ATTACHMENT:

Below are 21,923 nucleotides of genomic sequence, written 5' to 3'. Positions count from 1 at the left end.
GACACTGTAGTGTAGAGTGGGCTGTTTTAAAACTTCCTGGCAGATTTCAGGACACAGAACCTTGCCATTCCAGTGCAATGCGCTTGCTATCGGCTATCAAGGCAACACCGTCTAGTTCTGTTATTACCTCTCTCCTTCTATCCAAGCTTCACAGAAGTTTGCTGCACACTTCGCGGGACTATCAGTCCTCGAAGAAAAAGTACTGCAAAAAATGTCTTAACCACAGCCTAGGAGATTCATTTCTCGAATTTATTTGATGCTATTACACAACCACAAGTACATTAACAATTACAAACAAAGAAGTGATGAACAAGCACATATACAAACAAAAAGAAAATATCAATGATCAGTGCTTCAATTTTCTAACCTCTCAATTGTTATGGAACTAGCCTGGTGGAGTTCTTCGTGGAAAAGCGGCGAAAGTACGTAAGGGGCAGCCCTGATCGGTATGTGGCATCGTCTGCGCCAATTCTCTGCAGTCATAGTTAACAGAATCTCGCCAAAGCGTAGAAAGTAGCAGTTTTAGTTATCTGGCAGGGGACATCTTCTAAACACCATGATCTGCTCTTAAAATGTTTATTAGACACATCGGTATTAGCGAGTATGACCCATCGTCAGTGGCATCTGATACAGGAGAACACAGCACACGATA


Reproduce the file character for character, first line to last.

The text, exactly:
Below are 21,923 nucleotides of genomic sequence, written 5' to 3'. Positions count from 1 at the left end.
GACACTGTAGTGTAGAGTGGGCTGTTTTAAAACTTCCTGGCAGATTTCAGGACACAGAACCTTGCCATTCCAGTGCAATGCGCTTGCTATCGGCTATCAAGGCAACACCGTCTAGTTCTGTTATTACCTCTCTCCTTCTATCCAAGCTTCACAGAAGTTTGCTGCACACTTCGCGGGACTATCAGTCCTCGAAGAAAAAGTACTGCAAAAAATGTCTTAACCACAGCCTAGGAGATTCATTTCTCGAATTTATTTGATGCTATTACACAACCACAAGTACATTAACAATTACAAACAAAGAAGTGATGAACAAGCACATATACAAACAAAAAGAAAATATCAATGATCAGTGCTTCAATTTTCTAACCTCTCAATTGTTATGGAACTAGCCTGGTGGAGTTCTTCGTGGAAAAGCGGCGAAAGTACGTAAGGGGCAGCCCTGATCGGTATGTGGCATCGTCTGCGCCAATTCTCTGCAGTCATAGTTAACAGAATCTCGCCAAAGCGTAGAAAGTAGCAGTTTTAGTTATCTGGCAGGGGACATCTTCTAAACACCATGATCTGCTCTTAAAATGTTTATTAGACACATCGGTATTAGCGAGTATGACCCATCGTCAGTGGCATCTGATACAGGAGAACACAGCACACGATA